A ‘senior lecturer in media theory’ at Brighton University, his work is described thus: ‘His research interests lie in the interstices of media and literary theory with a focus on the intersections of Marxism with deconstruction, on the political significances of mourning, on media ethics, and on literary and socio-political articulations of feminism, gender performativity, and feminist activism in the digital era.’
Another of the letter’s authors, Michael Chanan, professor of film at Roehampton University, is proud to state he is the ‘New Statesman magazine’s first video blogger’.
Hacked Off, the lobbyist group seeking to muzzle the Press, is inevitably involved. Julian Petley, Professor of Journalism at Brunel University, a supporter of the group, signed the letter.
A member of the editorial board of the British Journalism Review which over the years has been hijacked by the Left, he has been a full-time academic for 26 years.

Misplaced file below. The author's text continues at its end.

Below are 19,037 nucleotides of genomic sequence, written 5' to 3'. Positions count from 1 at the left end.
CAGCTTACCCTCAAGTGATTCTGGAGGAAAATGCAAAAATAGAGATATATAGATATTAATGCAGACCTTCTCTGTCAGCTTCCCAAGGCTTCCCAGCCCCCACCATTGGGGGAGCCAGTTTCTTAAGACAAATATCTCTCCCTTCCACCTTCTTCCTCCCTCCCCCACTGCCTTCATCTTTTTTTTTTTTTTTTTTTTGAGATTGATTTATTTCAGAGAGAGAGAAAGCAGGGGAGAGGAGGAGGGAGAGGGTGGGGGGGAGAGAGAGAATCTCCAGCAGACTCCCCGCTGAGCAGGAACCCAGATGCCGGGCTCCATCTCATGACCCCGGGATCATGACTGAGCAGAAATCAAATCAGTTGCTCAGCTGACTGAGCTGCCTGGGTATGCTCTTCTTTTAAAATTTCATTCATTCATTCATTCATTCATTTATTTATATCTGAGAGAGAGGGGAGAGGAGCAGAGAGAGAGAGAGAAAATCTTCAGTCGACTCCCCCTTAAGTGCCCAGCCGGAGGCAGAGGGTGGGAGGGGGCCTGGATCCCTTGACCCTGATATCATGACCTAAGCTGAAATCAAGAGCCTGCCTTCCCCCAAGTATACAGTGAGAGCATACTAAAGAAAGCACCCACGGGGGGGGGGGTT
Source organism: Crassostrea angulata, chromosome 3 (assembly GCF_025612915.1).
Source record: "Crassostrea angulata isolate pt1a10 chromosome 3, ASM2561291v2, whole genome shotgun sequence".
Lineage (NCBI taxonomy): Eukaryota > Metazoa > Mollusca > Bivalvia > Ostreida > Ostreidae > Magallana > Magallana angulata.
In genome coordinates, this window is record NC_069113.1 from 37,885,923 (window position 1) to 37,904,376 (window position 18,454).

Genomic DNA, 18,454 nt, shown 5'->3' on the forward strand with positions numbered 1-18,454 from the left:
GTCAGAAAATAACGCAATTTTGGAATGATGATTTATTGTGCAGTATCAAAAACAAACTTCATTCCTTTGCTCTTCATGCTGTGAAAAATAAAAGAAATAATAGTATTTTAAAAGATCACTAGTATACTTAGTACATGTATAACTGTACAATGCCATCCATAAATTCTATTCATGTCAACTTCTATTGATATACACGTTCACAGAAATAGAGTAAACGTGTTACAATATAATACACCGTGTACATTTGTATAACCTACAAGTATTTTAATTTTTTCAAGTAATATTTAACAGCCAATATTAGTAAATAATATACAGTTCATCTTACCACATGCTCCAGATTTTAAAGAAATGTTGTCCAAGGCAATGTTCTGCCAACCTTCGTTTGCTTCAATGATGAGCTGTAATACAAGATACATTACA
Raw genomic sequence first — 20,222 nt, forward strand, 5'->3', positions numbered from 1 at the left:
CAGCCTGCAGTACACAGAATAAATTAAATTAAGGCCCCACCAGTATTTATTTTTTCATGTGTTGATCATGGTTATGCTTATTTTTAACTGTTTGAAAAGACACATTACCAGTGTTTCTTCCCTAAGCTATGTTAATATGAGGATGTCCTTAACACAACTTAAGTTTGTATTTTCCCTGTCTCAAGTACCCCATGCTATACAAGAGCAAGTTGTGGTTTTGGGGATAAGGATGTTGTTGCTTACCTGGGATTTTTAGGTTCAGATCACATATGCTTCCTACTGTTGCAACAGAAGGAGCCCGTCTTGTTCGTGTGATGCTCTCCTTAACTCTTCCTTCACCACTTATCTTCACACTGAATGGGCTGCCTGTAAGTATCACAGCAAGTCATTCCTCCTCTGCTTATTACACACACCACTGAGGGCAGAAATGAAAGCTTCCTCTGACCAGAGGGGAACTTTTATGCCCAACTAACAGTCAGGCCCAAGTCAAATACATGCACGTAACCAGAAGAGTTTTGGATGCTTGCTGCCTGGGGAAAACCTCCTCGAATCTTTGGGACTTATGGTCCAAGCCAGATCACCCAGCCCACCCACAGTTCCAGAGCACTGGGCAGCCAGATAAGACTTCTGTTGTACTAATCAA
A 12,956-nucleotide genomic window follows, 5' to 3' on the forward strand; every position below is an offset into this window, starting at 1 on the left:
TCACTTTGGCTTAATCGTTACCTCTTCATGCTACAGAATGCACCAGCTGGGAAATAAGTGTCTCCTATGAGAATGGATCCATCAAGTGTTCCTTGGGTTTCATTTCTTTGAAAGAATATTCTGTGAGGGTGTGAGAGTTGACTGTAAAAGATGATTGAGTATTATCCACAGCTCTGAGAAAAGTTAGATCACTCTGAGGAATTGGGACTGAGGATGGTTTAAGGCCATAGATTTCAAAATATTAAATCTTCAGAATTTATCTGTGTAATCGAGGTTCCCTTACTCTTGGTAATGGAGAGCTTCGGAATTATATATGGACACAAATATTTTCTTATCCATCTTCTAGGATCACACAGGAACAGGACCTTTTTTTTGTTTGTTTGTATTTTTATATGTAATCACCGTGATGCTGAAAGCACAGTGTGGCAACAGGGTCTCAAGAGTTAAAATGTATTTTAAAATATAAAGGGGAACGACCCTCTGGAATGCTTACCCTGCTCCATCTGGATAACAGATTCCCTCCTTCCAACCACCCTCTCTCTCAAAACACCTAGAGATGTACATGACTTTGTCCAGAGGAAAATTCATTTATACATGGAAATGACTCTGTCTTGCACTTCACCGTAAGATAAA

None of these academics is from Oxford or Cambridge. In fact only one of them, Bart Cammaerts of the London School of Economics, comes from one of our top ten universities. And he is an associate professor in the Department of Media and Communications who is currently on sabbatical.
There are several signatories from Goldsmiths, University of London, and the less well-known universities of Aston and Lincoln.
The fact is that even a cursory glance at the list reveals these people – 18 of whom are from media journalism and communciations departments – are anything but the senior academics they were claimed to be (and God help our universities if they are!)
So why has the Labour-supporting Guardian exaggerated their status? Could it be down to the influence of Corbyn’s all-powerful communications chief Seumas Milne? He is a former columnist on the newspaper. He also happens to be an old colleague of Becky Gardiner, who signed the letter in her capacity as senior lecturer in media and communications at Goldsmiths University.
What the letter did not make clear is that she worked for 14 years on the newspaper and was comment editor when Milne was a columnist between 2010 and 2014.